There have been several reports that the central bank of the Netherlands, the DNB, is now exploring options for moving its gold out of the country. Interestingly enough, this not only stands in contrast to the country’s repatriation of much of its gold back from New York last year, but presents a great deal of problems on top of that.
The trend of “gold repatriation” was a big theme during 2015, especially as central banks have become net purchasers of bullion. (During the 1990s and early 2000s, they were mainly selling gold. The Bank of England infamously dumped a sizable portion of its gold holdings back when the metal was trading around $400 per ounce!)
In addition to the Netherlands, gold repatriation was pursued by Germany, France, and several other smaller nations. Most of the European powers have a great deal of gold reserves, so they split much of the storage between vaults in the United States and the United Kingdom. This is why so much foreign-owned gold is held by the Federal Reserve Bank of New York, and why London is essentially the gold vault capital of the world.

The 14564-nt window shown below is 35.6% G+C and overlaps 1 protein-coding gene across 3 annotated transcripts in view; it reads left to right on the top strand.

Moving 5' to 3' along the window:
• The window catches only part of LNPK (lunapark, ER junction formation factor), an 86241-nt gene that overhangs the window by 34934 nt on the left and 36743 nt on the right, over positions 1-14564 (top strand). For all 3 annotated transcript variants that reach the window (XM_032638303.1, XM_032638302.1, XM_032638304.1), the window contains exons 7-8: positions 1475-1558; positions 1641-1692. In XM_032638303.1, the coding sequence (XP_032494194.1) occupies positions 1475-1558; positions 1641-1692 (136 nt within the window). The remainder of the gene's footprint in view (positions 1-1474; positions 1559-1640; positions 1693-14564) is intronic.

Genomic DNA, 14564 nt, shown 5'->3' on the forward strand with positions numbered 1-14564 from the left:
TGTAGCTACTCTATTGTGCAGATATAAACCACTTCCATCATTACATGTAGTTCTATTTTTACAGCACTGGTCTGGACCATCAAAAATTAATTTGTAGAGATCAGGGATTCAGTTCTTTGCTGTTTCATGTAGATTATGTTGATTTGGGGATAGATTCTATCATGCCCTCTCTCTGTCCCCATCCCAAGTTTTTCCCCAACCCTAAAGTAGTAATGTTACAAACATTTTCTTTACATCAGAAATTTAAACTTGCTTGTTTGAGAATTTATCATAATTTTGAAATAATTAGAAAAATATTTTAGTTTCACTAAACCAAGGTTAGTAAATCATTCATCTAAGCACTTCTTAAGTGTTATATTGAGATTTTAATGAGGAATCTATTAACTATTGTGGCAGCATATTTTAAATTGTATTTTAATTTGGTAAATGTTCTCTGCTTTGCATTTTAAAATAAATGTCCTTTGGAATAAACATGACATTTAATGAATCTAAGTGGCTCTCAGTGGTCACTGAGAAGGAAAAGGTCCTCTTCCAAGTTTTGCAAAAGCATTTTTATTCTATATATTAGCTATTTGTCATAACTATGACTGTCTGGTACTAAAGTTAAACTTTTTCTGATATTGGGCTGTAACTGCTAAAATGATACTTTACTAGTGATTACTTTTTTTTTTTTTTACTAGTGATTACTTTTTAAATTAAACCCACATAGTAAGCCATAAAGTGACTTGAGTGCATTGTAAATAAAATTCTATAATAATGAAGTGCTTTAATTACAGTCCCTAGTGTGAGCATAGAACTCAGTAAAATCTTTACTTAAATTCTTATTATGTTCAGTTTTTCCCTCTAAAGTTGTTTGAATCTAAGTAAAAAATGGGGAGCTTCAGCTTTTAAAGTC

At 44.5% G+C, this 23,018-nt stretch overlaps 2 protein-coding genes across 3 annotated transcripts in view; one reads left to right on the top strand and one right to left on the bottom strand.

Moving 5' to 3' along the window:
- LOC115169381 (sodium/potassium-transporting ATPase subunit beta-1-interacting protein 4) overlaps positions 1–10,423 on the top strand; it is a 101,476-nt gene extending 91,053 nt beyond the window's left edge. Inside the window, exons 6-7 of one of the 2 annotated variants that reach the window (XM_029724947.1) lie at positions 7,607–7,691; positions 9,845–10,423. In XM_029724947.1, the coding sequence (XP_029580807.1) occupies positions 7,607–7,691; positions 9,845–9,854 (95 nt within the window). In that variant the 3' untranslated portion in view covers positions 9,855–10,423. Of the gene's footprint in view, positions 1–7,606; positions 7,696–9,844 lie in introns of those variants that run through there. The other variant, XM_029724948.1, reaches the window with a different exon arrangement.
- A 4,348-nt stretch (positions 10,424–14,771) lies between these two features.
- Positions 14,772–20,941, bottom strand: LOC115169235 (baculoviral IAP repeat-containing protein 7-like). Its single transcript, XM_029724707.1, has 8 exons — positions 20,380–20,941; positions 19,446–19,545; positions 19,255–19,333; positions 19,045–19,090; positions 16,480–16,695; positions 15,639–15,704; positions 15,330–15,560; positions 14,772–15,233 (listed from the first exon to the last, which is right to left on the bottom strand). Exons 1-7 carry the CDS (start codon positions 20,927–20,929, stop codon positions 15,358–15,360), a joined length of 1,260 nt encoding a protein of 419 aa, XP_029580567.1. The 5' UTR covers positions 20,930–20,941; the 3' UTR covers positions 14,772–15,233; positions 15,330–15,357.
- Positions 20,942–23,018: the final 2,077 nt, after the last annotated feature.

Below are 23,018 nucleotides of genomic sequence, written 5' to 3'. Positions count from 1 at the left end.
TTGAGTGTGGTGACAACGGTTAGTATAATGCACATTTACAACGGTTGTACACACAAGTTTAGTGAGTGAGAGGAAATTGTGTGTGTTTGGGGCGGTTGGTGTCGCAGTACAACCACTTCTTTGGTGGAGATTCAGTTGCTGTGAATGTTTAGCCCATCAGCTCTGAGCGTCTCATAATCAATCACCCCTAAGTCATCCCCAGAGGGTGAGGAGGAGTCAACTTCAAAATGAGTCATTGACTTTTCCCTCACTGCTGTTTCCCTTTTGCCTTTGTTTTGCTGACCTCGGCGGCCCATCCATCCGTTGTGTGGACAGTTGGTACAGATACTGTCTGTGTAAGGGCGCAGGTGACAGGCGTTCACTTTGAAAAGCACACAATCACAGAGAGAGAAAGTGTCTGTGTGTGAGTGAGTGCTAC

Germany has begun receiving back its gold held abroad, and will repatriate more of the yellow metal from overseas over the next 7 years. Similarly, the Swiss (who are small enough in population to operate a truly direct democracy) have considered repatriating all of the Swiss National Bank’s gold reserves.
Considering a Move
The decision about whether or not to move gold out of the Netherlands has arisen because of renovations taking place at the central bank’s headquarters in Frederiksplein. This poses a security risk for keeping the precious metal stored there. However, sending the gold back out of the country seems to reverse the decision the DNB made last year to gain greater control over its gold!
Only 31% of the gold reserves of the Netherlands (roughly 189 tonnes) are held in the country’s capital, Amsterdam. (Another city known as The Hague is the seat of the Dutch government, however.) The rest of the Dutch gold is held in New York (31%); Ottawa, Canada (20%); and London (18%).
In total, The Netherlands’ gold reserves amount to 612.5 tonnes of gold, worth approximately $7.7 billion. It represents 54.6% of the central bank’s total foreign reserves.
The DNB may be taking extra precautions after a mishap at the IMF last year led the international body to overstate the Dutch gold reserves. The Netherlands altruistically corrected the IMF’s error. It just goes to show that a great deal of misdirection and confusion goes on when it comes to national gold reserves.
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